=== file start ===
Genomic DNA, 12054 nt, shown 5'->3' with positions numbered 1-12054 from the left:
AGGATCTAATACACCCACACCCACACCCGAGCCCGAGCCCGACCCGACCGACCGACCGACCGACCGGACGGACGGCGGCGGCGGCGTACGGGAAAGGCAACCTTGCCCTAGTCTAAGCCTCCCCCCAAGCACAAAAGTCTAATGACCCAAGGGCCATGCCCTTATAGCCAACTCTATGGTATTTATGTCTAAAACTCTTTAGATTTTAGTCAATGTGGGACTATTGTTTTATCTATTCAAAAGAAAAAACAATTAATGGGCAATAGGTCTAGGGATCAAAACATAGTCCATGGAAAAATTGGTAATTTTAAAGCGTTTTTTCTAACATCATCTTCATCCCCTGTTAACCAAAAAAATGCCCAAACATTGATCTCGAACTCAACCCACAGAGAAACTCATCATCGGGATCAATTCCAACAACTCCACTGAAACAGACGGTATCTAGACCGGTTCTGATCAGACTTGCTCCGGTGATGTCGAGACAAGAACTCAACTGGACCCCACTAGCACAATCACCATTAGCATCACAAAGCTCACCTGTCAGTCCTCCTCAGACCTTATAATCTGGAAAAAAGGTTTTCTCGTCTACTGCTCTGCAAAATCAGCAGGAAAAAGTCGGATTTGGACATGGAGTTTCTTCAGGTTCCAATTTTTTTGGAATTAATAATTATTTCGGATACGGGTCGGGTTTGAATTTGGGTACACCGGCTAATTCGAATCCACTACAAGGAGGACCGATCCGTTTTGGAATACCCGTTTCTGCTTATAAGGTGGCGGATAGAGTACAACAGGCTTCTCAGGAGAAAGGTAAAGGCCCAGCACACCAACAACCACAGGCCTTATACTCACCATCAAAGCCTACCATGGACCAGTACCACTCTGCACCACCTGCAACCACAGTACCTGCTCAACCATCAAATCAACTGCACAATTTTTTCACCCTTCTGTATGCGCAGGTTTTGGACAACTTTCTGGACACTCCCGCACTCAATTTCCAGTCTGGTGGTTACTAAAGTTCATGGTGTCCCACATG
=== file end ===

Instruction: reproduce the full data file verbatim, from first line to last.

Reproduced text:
Genomic DNA, 12054 nt, shown 5'->3' with positions numbered 1-12054 from the left:
AGGATCTAATACACCCACACCCACACCCGAGCCCGAGCCCGACCCGACCGACCGACCGACCGACCGGACGGACGGCGGCGGCGGCGTACGGGAAAGGCAACCTTGCCCTAGTCTAAGCCTCCCCCCAAGCACAAAAGTCTAATGACCCAAGGGCCATGCCCTTATAGCCAACTCTATGGTATTTATGTCTAAAACTCTTTAGATTTTAGTCAATGTGGGACTATTGTTTTATCTATTCAAAAGAAAAAACAATTAATGGGCAATAGGTCTAGGGATCAAAACATAGTCCATGGAAAAATTGGTAATTTTAAAGCGTTTTTTCTAACATCATCTTCATCCCCTGTTAACCAAAAAAATGCCCAAACATTGATCTCGAACTCAACCCACAGAGAAACTCATCATCGGGATCAATTCCAACAACTCCACTGAAACAGACGGTATCTAGACCGGTTCTGATCAGACTTGCTCCGGTGATGTCGAGACAAGAACTCAACTGGACCCCACTAGCACAATCACCATTAGCATCACAAAGCTCACCTGTCAGTCCTCCTCAGACCTTATAATCTGGAAAAAAGGTTTTCTCGTCTACTGCTCTGCAAAATCAGCAGGAAAAAGTCGGATTTGGACATGGAGTTTCTTCAGGTTCCAATTTTTTTGGAATTAATAATTATTTCGGATACGGGTCGGGTTTGAATTTGGGTACACCGGCTAATTCGAATCCACTACAAGGAGGACCGATCCGTTTTGGAATACCCGTTTCTGCTTATAAGGTGGCGGATAGAGTACAACAGGCTTCTCAGGAGAAAGGTAAAGGCCCAGCACACCAACAACCACAGGCCTTATACTCACCATCAAAGCCTACCATGGACCAGTACCACTCTGCACCACCTGCAACCACAGTACCTGCTCAACCATCAAATCAACTGCACAATTTTTTCACCCTTCTGTATGCGCAGGTTTTGGACAACTTTCTGGACACTCCCGCACTCAATTTCCAGTCTGGTGGTTACTAAAGTTCATGGTGTCCCACATG